Many people are nervous about talking in front of an audience, usually because they are afraid of making a mess of it. Ironically, it is uncontrolled nerves that are most likely to lead to a poor performance - so building confidence through preparation and practice is really important.
Giving presentations is one of the skills that employers expect graduates to have, so you should make the most of any experience you can get at university. You may need to give presentations:
a. preparing your presentation
a. Preparing your presentation
There are eight stages to preparing a presentation.
3. Main points
Prepare your talk so you lead the audience through your main points in a logical and interesting fashion. It helps if you plan for variety in the ways you present your case.
Where they are appropriate, you could plan to use:
Summarise what you have said: ‘In this talk we have discussed...'
Make your conclusions: ‘It is clear that...'
Plan to leave the audience a parting shot to stimulate their thoughts.
7. And then...
When you have written your presentation, look it over carefully, from the viewpoint of your intended audience.
Then revise the presentation.
Prepare your visuals (PowerPoint slides, Overhead Projector foils, etc).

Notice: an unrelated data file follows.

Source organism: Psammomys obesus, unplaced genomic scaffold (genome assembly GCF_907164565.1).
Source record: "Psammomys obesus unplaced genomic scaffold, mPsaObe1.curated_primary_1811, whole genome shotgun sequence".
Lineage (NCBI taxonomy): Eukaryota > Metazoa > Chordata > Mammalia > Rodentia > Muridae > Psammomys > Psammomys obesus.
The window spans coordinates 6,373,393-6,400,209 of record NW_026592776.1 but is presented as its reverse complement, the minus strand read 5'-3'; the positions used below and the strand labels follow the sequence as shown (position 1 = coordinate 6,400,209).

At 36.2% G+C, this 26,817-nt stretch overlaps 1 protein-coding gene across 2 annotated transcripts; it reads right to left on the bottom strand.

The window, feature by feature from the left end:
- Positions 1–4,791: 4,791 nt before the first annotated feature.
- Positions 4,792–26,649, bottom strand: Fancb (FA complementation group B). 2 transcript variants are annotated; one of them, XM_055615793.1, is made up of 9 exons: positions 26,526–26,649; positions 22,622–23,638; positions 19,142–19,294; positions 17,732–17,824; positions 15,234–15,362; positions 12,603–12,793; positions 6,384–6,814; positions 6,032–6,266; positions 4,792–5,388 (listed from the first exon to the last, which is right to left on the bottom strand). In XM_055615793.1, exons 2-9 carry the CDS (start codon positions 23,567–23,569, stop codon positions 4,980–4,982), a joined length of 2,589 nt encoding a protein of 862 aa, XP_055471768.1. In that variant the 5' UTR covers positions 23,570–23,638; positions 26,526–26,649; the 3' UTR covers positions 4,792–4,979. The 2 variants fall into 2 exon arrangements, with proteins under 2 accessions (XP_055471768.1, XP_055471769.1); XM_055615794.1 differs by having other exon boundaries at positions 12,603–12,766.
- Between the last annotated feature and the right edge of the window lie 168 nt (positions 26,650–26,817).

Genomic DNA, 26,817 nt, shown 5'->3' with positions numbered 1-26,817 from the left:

Make sure they are clear, and that any text is big enough (24 points or larger).
b. Practising your presentation
Once you have prepared, you need to do five things before you actually give your presentation.
Practise giving your talk on your own:
Are your visuals effective? Practise using your visuals:
Unless you are good at reading stories aloud, it is best not to read from a script - it can sound very 'wooden' and the fact that you are reading it distances you from your audience.
A far better solution is to write key words, phrases and facts on index cards. Make sure that the writing is large enough to read at a glance and take care to keep the cards in sequence.
Arrive in good time. Spend a few minutes getting familiar with the room and any audio-visual equipment you'll be using. Allow yourself time to get comfortable in the space — this is your space where you will give your talk.
When people are nervous, they tend to take quick, shallow breaths, which makes their voice sound weak. This makes them feel even more nervous. Here's how to overcome this, and feel more relaxed:
c. Giving your presentation
There are four things to remember during your presentation:
As you get up to give your presentation, make a conscious effort to stand tall, take a deep breath and look as if you're going to enjoy being there.
Make eye contact with people in your audience in a friendly way. People respond much better when they think you are talking to them.
In a small room, try to make eye contact with each person in the audience; in a larger hall, make eye contact with different groups in the audience.
You are allowed to move as you give your presentation, but avoid pacing up and down or fiddling with your hands, spectacles or pen. Keep your hands out of your pockets and away from your face.
It can help add variety and interest to come to the front of the podium to deliver a telling point. Try to avoid hiding behind the lectern.
Your next step should be to print out and work through the study guide Giving a talk
There are further helpful tips about presentations in the section on Effective Seminar Presentations on Arts.Net
last updated on
October 16, 2008